Funny that it's taken me this long to get my act together and finally make a distribution-quality recording of my work.
I suppose having a band or otherwise working in a more direct performance-oriented capacity pushes a greater sense of urgency upon you to cut your first album. The ancient quest of getting the proverbial record deal and then kicking back as the royalty checks ticker-tape out of the stratosphere has a certain allure, albeit one steeped in myth and legend. There is a certain warm security in wielding a pencil and paper, rather than brandishing a slick guitar or hitting the stage in a pair of zebra-print leggings. It's like a cocoon to which one can retreat, sealed away from the passage of time and the imperfections and inconveniences of the physical world. A perfect little nest in which to cultivate ones perfect ideas and see them gestate and metamorphose into perfect possibilities — the possibility that others will comprehend what you've come up with, the possibility of a good performance, the possibility of capturing that performance on tape.
A recording is the documentation of an instance. The apprehension and preservation of a particular moment in time and the special way the air moved in that moment and that moment alone. From groove to needle to pre-amp to power-amp to loudspeaker, we are, remarkably, able to replicate that moment by moving the air the same exact way. Well, almost; it's not the same air, after all, and if we consider that detail on an astrological scale, nothing about it will be the same for another 25,920 years.
In this over-produced, computer assisted era, it seems like the general attitude toward what a recording can be has pushed our ears to accept it as what a given piece of music must be; subsequent live performances being only imperfect imitations, infused with the danger of stressing one's attention span to allow for varying tempos, new interpretations or too many guitar solos. Studying recordings certainly is a great way to see what music has been, particularly classical music to this point, and the intense philology in which students of music engage to come up with the perfect interpretation, inspire new ideas and otherwise aspire to understand how they fit into the ever-widening tapestry of the vocation of live performance is admirable. We can't be present for every performance of every piece of live music ever, right? Wouldn't it be great if we could?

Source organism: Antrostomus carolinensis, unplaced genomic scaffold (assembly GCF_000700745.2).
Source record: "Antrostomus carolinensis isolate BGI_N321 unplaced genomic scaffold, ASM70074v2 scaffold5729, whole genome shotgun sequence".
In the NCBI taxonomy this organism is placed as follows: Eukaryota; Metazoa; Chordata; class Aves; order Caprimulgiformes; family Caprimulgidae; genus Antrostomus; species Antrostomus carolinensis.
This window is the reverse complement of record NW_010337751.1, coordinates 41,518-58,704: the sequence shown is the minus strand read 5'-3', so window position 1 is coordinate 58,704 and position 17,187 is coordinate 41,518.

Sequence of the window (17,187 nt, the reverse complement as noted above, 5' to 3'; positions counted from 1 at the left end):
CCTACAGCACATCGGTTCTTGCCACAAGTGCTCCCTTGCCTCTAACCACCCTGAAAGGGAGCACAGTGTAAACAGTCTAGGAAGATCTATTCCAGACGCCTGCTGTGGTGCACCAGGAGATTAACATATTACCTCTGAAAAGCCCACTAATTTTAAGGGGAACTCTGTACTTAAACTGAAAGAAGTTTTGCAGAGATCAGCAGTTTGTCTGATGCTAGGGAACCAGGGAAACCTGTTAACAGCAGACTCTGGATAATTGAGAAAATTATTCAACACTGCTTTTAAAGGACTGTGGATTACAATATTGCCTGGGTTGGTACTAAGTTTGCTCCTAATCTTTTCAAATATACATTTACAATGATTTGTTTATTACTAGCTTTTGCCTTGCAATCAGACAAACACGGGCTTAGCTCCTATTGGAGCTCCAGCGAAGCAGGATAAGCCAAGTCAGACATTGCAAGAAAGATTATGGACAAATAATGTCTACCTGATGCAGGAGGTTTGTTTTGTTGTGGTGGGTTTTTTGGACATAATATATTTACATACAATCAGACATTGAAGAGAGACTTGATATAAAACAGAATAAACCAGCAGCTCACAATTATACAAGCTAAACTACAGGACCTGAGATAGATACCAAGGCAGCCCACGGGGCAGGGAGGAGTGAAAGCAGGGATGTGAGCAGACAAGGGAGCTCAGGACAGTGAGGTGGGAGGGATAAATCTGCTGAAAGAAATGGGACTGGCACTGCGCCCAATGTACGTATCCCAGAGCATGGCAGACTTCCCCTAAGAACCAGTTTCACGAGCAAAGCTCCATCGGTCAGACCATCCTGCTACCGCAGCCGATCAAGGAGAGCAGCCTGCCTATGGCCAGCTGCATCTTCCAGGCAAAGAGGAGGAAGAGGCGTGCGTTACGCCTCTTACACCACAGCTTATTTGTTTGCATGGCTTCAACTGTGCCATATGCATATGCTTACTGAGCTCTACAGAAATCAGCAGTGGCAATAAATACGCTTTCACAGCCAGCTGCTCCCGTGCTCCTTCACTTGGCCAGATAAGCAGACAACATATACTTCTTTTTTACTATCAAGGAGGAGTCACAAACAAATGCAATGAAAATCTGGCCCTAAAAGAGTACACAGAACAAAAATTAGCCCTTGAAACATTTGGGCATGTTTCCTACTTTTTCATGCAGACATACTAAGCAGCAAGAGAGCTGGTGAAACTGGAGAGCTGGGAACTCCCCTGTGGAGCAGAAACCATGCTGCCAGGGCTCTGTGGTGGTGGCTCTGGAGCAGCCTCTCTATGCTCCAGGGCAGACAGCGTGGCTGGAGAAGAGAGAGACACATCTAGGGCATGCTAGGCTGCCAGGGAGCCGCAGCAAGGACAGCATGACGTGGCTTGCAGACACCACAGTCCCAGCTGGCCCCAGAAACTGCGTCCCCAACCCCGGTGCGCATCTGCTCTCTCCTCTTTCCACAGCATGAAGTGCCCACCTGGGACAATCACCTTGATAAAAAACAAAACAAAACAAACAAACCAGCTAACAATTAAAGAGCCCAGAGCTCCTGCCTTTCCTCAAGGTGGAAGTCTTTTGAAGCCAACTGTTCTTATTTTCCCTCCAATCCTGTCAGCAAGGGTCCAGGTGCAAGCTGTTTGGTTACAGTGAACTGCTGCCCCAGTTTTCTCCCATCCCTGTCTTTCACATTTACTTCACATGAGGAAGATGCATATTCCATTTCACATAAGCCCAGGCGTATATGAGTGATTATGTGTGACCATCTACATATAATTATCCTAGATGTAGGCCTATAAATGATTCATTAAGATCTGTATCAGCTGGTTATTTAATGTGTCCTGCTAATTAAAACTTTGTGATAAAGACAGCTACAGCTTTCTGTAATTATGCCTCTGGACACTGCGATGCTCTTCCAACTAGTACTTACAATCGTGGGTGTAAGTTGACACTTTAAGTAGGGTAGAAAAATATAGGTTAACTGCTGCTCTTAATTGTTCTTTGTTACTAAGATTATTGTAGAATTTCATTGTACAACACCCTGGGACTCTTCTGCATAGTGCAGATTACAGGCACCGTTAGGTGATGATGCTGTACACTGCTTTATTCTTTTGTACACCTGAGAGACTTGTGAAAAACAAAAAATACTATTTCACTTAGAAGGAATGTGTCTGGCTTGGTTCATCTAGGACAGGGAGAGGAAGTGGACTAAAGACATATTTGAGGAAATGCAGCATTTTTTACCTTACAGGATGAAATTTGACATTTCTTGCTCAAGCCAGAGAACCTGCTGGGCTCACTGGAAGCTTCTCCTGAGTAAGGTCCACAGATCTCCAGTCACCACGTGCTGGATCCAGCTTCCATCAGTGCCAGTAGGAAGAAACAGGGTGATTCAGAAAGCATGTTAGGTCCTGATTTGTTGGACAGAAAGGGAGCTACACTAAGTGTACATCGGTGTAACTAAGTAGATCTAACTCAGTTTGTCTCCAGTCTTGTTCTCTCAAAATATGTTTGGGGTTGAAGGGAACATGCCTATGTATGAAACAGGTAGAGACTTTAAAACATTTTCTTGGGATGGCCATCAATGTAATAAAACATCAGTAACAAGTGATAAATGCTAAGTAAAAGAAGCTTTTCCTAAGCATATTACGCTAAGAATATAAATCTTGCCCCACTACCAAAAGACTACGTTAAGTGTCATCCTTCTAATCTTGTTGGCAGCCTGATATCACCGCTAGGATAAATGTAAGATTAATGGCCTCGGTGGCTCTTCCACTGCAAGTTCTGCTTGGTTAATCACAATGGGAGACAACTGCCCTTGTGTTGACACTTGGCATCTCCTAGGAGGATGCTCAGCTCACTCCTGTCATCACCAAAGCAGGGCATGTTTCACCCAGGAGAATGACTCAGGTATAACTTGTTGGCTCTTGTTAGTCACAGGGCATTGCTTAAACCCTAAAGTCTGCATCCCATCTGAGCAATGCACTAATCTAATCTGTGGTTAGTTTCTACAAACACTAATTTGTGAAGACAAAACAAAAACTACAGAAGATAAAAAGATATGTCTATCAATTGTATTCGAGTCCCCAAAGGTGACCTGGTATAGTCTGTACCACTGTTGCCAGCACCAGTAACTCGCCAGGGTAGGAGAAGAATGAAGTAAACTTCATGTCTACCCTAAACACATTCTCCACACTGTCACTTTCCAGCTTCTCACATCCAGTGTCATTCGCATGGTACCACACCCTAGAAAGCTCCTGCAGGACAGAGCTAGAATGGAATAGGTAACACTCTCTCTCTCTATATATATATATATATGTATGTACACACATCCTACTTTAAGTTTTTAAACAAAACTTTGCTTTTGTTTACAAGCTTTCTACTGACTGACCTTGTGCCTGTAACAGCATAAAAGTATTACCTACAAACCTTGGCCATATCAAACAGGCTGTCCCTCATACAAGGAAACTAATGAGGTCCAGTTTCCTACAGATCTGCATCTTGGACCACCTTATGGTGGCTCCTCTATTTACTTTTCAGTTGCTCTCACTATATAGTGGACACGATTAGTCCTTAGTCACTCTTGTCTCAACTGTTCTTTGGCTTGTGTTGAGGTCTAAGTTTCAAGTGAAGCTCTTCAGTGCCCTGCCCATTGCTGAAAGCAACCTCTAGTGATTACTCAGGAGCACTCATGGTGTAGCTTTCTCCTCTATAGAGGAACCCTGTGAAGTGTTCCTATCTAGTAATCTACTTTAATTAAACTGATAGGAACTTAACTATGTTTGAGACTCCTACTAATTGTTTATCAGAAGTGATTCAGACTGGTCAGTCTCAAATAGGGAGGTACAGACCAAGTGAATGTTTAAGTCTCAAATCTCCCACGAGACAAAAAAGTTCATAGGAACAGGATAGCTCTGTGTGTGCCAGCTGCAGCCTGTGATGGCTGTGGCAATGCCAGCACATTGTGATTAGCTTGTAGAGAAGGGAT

I guess that's where my failure to act until now has been rooted. It is in my lack of interest in seeing my work be only what it was that one time someone made a recording of it. Of course, I have recordings of my work from performances and rehearsals—over five hours worth—but I've never really thought of them as serving any greater function than to help you get the idea.
To a composer, of course, publication is a much more appealing path toward immortality as it gives the work a chance to live and evolve at the hands of countless performers, rather than just in their ears.
The good news is that I've gotten over most of these sentiments and recently finished my first two studio recordings-to-be-recordings, which I am very excited to reveal to the world. But not quite yet.
The first is the first half of a piano cycle I am writing for pianist Eric Clark, whose ability at the keyboard is nothing short of extraordinary. You can hear Eric playing four of the planned twenty-two movements on my SOUNDS page. The work is called "Le Mat: XXII Arcana." I will be updating the page with the new recordings as soon as they are ready.
The second has played perfectly into my aforementioned philosophy on recordings, having captured a singularly profound performance-in-the-studio event, which brought together a group of guys who had mostly never met around a book of music I had composed especially for them. I'm calling the project "WHEEL," for reasons I will disclose when the EP is ready. The band consists of Ryan Neitznick (guitar; Dylan Reynolds, Mac Miller, etc.), Adam Ravitz (bass; Ape School, Glenn Miller Orchestra, etc.), Eric Slick (drums; Dr. Dog, Ape School, etc.) and a young graduate student composer at Carnegie Mellon named Davis Good (keys). It was recorded by Jesse Soracco. Davis was the biggest curve-ball, as he had essentially no experience playing or hearing the music that inspired the project, nor had anyone involved ever met him until we converged on Pittsburgh to record. In the end, he was perfect — the project could not have happened without him.
This project was intensely transformational for me, and represents an entirely new direction I will be taking with my work. More to come soon. I can't wait for you to hear it!